Last weekend I attended my ninth ever game jam – the first in which I didn’t actually jam. But that’s okay, because I spent the weekend wearing a Game Jam Stockholm staff t-shirt – one of a few neat flourishes as our recently-founded, non-profit organisation stepped up from the cosy SETI-Jam of last October to a full-on, public-facing event.
Global Game Jam Stockholm 2015 returned to Tekniska Museet this year, and was organised by the aforementioned non-profit as well as a team of enthusiastic volunteers. It was an event sponsored by all sorts of local companies: from a 3D printing supplier to a local tabletop club and a crowdfunding agency. We also had a program of talks, with practical guidance on matters such as version management and submission to pan-Swedish contests.
I also stepped into the programme as a representative of Diversi, to deliver a brief talk on the organisation and on the importance of inclusivity in games, along with a few tips on how to address the relevant topics in a game jam context. It formed a small part of the event’s overall focus on accessibility, welcoming as we did a group of early-teenage jammers, and members from TjejHack – another organisation I work with, in order to promote grass-roots game development amongst girls and women.
Being a part of the organising team for an event of this size held its own revelations. Although SETI-Jam was our first hosted event, its pool of around a dozen participants presented considerably fewer demands than the 80-odd who came along to this, the largest Global Game Jam site in Sweden. Of course, none of this would have been possible without our t-shirt-adorned team of volunteers, nor the co-operation of the museum which hosted us. It was, however, rather satisfying to be able to simply provide a location and meet the basic needs of comfort, nutrition and occasional reassurance, and let the event’s own momentum take care of the rest.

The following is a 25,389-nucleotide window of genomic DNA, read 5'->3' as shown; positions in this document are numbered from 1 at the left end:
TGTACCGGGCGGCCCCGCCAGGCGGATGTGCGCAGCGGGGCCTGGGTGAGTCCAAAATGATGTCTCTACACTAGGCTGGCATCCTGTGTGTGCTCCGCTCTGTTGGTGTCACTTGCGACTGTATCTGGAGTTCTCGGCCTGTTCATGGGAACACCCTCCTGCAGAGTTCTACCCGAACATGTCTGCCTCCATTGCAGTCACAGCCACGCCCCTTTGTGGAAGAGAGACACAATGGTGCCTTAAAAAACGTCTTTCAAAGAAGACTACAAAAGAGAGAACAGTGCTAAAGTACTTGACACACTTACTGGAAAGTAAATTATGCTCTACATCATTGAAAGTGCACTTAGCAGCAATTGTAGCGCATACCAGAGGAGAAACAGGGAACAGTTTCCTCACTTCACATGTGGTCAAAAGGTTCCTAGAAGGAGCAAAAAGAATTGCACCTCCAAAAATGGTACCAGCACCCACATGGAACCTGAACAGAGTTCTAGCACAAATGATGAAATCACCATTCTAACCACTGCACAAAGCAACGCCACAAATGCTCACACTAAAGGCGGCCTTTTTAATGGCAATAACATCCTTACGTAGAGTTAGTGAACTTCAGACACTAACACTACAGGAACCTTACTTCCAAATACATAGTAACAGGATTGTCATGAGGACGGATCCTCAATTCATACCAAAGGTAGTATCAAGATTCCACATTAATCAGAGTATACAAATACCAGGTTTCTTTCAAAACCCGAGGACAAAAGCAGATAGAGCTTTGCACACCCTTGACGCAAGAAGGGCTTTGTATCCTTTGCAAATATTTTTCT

In the end, Global Game Jam Stockholm yielded 14 projects, plus a game entitled CityPVP, from our youth jammers. All of these were of course inspired by the event’s world-wide theme, “What do we do now?” The responses were quite varied, from Princess Overdrive‘s story of a heroic rescue gone wrong to the experimental gameplay of RandomFighter and the co-operative, blind problem-solving of Say What? The idea-creation phase at the start of the jam was refined from that used in GGJ 2014 and SETI-Jam, in which participants wear their idea as a talking point.
Most excitingly, we not only kept the public-facing format of last year but managed to expand upon it. More museum attendees came by to test the jammers’ games from a very early build at the 18-hour mark, through refinements a few hours later and then towards the end of the jam. They were also invited in to see the jammers’ presentations, at a stage area overlooking the jam site itself. All of this serves as creative fuel – arguably as much for the visitors getting their first taste of game development, as it does the jammers who have to make that early push towards playability.
Global Game Jam Stockholm 2015 was, in my opinion, a successful expression of what Game Jam Stockholm takes to heart: making game jamming accessible. Not only did we attract a great deal of first-time jammers from many creative disciplines, but we set them loose in an environment where members of the public could also come by, to see what this particular strain of game development is really about. The jammers benefit from the public’s feedback throughout the development process, and they in turn inspire others to consider creating games. I, for one, am very proud to be a part of that.
- Game Jam Stockholm on Facebook (full site coming soon)
- My recap of Global Game Jam 2014 (as a participant)